Culture Shock! China - A Survival Guide to Customs and Etiquette, 2nd Edition

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154 CultureShock! China

medicine, as well as in some forms of Chinese martial arts.
For example, the popular form of excercise, tai chi, originates
from this concept.

Feng Shui
A popular concept driven from Daoist thought is feng shui—the
Chinese art of positioning objects in buildings, homes and gardens
based upon the belief in the positive and negative effects of balance
and qi. Composed of the Chinese words for wind and water, feng shui
(pronounced ‘fung shway’) is the ancient Chinese art of recognising
and utilising the relationship between one’s harmony, health and
prosperity, and the physical placement and layout of objects within
a space.


Non-native to China, Buddhism is modern China’s main
religion. It is generally believed to have come to China during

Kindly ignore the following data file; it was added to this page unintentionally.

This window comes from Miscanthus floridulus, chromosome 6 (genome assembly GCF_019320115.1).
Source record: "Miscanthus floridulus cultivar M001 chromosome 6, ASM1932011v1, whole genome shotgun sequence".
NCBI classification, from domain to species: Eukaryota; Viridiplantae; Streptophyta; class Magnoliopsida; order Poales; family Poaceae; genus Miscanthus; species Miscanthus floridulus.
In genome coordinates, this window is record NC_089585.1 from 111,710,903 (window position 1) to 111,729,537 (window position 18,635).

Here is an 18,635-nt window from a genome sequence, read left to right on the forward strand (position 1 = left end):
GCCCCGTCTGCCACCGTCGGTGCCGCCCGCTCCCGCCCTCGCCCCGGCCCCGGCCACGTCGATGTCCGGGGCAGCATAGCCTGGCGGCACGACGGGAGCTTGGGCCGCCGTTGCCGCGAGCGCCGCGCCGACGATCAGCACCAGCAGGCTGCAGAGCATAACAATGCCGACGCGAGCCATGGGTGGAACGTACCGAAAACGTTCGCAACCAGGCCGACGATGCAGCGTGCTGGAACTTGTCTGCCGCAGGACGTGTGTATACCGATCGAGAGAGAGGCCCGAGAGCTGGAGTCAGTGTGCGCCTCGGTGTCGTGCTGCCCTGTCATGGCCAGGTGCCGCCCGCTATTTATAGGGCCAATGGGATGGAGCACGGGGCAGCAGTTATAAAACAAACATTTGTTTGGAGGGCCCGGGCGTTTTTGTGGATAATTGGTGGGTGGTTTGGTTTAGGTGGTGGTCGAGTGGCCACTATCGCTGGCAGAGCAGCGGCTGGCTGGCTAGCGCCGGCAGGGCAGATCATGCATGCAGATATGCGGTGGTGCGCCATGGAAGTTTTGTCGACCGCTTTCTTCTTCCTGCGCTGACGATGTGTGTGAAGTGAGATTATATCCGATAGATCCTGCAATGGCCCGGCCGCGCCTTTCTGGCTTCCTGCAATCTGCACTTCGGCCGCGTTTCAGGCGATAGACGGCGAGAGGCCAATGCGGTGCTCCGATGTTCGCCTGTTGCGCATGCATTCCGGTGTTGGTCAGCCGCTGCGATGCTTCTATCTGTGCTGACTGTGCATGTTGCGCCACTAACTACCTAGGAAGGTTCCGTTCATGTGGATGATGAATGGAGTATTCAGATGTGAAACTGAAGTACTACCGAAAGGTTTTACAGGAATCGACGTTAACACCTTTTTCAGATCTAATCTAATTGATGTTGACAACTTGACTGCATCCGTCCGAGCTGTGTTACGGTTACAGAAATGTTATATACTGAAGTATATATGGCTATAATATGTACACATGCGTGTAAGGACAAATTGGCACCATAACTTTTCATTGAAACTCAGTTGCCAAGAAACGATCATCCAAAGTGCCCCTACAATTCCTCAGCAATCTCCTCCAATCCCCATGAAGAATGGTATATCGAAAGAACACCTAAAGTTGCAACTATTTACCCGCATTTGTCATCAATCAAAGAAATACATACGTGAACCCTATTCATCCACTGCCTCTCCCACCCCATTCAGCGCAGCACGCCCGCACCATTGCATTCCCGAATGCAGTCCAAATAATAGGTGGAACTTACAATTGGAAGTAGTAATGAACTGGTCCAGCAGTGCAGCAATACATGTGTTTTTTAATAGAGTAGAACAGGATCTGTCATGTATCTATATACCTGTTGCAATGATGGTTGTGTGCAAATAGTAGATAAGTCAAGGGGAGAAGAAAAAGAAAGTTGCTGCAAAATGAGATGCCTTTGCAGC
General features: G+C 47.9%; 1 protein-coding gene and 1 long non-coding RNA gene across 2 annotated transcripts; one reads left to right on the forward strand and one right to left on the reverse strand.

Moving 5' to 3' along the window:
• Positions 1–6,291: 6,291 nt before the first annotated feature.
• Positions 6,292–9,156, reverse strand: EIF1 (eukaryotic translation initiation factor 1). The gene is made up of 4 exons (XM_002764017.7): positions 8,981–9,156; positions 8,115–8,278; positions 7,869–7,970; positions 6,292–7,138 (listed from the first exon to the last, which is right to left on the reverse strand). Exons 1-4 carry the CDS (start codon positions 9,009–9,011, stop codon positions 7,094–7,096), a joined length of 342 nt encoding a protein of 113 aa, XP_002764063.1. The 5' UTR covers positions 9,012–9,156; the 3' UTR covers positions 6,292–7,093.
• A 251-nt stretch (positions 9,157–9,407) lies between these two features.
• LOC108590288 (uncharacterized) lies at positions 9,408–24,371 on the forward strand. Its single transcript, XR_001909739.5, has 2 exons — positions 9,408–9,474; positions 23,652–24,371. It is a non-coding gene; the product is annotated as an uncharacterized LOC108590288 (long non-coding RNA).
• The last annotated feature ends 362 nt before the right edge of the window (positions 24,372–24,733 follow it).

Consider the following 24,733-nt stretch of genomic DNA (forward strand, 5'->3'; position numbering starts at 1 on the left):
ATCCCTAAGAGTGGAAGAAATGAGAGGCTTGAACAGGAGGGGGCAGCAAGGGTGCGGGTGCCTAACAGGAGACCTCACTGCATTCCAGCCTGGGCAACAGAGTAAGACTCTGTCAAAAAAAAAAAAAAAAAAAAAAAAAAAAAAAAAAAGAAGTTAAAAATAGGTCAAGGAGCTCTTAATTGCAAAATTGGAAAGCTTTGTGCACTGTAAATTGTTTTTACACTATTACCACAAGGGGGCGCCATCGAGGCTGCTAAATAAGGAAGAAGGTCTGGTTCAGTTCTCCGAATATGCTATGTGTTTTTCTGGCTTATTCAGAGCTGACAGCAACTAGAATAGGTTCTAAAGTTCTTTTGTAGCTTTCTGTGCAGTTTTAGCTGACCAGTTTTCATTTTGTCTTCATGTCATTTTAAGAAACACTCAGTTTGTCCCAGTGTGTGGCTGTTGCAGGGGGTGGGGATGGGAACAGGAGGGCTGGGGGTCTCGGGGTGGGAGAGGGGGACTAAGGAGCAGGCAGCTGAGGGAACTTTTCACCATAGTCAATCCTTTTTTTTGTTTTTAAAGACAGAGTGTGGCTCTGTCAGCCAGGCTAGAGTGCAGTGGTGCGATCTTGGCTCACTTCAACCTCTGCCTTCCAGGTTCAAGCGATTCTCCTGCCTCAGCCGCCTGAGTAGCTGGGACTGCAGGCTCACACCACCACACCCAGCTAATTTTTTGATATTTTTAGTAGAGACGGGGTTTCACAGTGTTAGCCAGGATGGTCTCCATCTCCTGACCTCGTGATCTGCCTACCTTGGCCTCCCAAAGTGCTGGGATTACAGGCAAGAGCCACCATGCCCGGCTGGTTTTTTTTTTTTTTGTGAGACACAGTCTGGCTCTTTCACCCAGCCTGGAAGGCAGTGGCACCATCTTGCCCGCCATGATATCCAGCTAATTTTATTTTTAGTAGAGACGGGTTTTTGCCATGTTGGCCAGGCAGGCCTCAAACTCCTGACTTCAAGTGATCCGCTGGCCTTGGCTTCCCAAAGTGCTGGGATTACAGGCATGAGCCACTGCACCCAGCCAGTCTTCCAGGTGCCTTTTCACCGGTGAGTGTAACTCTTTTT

the Han Dynasty in AD 67, and that its entry point was Xinjiang.
There are three different forms of Buddhism practised in
China today: Han, Tibetan and Southern Buddhism.

Han Buddhism

Buddhism during the Han Dynasty was regarded as having its
basis in magic in much the same way as Daoism, and it first
took root among members of the royal family and aristocracy.
During the Jin Dyansty, Buddhism became popularised
among ordinary people. This lead to the emergence of a new
social class, the scholar-bureaucrat, who brought together the
established, popular metaphysics and Buddhist doctrines.
The art and writings of that time can still be observed when
visiting Longmen Grottoes and Yungang Caves.
At about this time, Bodhidharma, the originator of Zen
Buddhism, spent time in the Shaolin Temple, famous in
modern time for its fighting monks. Many of the temples,
pagodas and sacred mountains that can be visited across
China trace their origin to this time. Buddhism permeated
through daily life and had a profound impact on architecture,
painting, sculpture, music and literature. It also is the root of
many colloquial phrases and parables.
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